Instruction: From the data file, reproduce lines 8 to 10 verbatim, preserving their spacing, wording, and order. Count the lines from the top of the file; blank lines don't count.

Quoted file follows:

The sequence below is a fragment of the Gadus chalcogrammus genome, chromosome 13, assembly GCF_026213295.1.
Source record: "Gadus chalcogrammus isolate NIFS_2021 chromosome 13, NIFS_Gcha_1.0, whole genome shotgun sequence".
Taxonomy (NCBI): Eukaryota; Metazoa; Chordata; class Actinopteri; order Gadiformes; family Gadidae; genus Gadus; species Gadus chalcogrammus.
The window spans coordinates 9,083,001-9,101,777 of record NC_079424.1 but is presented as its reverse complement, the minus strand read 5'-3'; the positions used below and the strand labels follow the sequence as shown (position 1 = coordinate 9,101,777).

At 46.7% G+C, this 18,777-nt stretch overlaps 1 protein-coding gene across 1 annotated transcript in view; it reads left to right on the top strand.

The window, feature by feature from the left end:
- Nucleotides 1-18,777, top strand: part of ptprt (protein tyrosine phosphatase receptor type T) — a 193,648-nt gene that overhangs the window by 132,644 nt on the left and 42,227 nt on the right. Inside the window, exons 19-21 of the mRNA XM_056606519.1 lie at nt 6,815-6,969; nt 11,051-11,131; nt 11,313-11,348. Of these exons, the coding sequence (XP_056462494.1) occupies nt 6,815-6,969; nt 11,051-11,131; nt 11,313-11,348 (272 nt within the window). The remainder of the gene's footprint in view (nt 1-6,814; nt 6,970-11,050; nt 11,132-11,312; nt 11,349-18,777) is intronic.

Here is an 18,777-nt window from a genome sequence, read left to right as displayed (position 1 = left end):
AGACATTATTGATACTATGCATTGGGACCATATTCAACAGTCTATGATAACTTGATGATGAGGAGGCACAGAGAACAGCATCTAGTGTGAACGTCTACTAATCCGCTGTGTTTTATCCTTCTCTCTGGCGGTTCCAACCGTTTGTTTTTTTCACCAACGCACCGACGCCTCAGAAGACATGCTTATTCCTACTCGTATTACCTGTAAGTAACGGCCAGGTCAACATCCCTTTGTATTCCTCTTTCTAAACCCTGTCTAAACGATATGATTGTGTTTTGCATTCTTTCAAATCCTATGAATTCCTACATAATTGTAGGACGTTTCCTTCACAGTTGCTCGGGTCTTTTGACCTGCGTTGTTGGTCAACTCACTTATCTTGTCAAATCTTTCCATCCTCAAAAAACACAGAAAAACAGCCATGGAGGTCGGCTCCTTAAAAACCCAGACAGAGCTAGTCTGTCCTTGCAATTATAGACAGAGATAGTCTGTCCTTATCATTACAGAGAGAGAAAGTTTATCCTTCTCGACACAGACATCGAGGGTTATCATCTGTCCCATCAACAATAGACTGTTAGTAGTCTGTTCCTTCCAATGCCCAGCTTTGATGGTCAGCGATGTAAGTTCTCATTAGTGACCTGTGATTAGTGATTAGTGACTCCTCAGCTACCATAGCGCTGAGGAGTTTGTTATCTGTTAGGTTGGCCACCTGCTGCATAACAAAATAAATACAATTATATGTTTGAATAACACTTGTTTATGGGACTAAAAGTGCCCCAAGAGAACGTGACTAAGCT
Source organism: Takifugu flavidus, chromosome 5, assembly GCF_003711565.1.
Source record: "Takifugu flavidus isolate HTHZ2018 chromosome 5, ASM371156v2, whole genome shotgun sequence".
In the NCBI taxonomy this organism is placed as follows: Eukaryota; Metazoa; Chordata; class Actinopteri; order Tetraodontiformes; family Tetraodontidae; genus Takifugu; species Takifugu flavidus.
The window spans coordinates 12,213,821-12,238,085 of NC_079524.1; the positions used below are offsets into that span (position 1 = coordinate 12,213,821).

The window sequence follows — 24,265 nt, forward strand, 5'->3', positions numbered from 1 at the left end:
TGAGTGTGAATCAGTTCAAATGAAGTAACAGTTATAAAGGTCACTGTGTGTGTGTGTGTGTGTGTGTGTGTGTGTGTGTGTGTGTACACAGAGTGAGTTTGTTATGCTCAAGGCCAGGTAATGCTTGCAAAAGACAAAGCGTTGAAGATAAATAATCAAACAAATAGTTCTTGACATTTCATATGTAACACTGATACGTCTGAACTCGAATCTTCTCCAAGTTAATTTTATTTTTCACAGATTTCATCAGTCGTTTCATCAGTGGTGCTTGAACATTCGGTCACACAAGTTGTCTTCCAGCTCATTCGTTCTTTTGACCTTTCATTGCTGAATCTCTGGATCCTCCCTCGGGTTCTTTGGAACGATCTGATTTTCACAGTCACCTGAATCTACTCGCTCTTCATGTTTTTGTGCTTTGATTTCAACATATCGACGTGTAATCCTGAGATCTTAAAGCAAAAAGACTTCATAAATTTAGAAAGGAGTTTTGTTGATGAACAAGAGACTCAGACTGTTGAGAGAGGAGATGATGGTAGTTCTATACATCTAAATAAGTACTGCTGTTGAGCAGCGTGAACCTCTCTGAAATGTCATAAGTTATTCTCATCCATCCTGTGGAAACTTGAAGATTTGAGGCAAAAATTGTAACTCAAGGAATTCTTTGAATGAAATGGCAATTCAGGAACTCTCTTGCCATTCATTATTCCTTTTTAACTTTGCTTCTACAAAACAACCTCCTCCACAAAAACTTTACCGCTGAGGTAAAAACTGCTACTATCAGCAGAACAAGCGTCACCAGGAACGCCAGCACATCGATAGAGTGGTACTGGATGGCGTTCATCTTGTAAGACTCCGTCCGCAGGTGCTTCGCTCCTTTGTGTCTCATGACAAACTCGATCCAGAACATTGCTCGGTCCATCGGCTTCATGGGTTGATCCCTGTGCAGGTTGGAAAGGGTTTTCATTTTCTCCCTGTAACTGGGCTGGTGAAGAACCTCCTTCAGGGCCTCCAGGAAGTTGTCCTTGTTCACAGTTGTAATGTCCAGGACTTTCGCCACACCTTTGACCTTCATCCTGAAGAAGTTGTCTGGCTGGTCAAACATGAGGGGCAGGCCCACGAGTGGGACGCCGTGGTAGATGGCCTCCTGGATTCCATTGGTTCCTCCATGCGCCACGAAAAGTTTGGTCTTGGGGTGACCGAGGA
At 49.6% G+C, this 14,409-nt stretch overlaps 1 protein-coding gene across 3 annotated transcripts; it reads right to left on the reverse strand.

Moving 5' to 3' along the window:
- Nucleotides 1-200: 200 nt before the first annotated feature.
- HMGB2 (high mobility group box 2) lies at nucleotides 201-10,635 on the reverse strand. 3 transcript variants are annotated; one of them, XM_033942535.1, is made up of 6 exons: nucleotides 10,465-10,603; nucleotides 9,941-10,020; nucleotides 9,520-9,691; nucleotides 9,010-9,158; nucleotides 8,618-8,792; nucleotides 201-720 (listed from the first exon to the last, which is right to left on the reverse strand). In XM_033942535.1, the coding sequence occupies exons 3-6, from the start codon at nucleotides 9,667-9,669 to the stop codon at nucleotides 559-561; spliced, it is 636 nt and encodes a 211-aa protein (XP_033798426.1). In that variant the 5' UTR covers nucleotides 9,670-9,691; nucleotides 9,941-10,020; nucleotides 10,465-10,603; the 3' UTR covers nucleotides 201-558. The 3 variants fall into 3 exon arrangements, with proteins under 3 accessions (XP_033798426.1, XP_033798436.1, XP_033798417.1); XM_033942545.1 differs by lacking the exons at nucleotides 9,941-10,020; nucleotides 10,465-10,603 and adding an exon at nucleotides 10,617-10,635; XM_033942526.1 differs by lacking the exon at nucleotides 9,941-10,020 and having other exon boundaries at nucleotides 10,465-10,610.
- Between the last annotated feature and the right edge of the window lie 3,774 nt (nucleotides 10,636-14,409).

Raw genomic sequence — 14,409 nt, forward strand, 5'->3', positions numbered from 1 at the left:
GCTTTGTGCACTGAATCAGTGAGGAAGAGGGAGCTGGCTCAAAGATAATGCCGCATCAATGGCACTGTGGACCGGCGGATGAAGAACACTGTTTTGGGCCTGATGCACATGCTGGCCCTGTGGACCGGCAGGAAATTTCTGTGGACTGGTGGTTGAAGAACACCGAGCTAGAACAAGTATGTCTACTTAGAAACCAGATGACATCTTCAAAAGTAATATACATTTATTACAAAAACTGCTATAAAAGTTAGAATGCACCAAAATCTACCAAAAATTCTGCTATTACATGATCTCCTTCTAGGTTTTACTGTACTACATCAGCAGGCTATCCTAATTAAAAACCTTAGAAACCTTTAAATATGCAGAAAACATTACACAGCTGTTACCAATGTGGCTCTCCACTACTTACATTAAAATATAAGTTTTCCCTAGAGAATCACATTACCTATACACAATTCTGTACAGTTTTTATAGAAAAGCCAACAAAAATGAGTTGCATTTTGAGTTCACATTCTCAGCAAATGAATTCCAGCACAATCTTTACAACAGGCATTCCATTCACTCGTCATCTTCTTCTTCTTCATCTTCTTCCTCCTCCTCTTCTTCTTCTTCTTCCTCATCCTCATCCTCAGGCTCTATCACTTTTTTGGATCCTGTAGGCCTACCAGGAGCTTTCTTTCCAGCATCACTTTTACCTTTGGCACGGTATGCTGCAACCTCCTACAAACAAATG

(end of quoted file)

Here is an 18,777-nt window from a genome sequence, read left to right as displayed (position 1 = left end):
AGACATTATTGATACTATGCATTGGGACCATATTCAACAGTCTATGATAACTTGATGATGAGGAGGCACAGAGAACAGCATCTAGTGTGAACGTCTACTAATCCGCTGTGTTTTATCCTTCTCTCTGGCGGTTCCAACCGTTTGTTTTTTTCACCAACGCACCGACGCCTCAGAAGACATGCTTATTCCTACTCGTATTACCTGTAAGTAACGGCCAGGTCAACATCCCTTTGTATTCCTCTTTCTAAACCCTGTCTAAACGATATGATTGTGTTTTGCATTCTTTCAAATCCTATGAATTCCTACATAATTGTAGGACGTTTCCTTCACAGTTGCTCGGGTCTTTTGACCTGCGTTGTTGGTCAACTCACTTATCTTGTCAAATCTTTCCATCCTCAAAAAACACAGAAAAACAGCCATGGAGGTCGGCTCCTTAAAAACCCAGACAGAGCTAGTCTGTCCTTGCAATTATAGACAGAGATAGTCTGTCCTTATCATTACAGAGAGAGAAAGTTTATCCTTCTCGACACAGACATCGAGGGTTATCATCTGTCCCATCAACAATAGACTGTTAGTAGTCTGTTCCTTCCAATGCCCAGCTTTGATGGTCAGCGATGTAAGTTCTCATTAGTGACCTGTGATTAGTGATTAGTGACTCCTCAGCTACCATAGCGCTGAGGAGTTTGTTATCTGTTAGGTTGGCCACCTGCTGCATAACAAAATAAATACAATTATATGTTTGAATAACACTTGTTTATGGGACTAAAAGTGCCCCAAGAGAACGTGACTAAGCT
Source organism: Takifugu flavidus, chromosome 5, assembly GCF_003711565.1.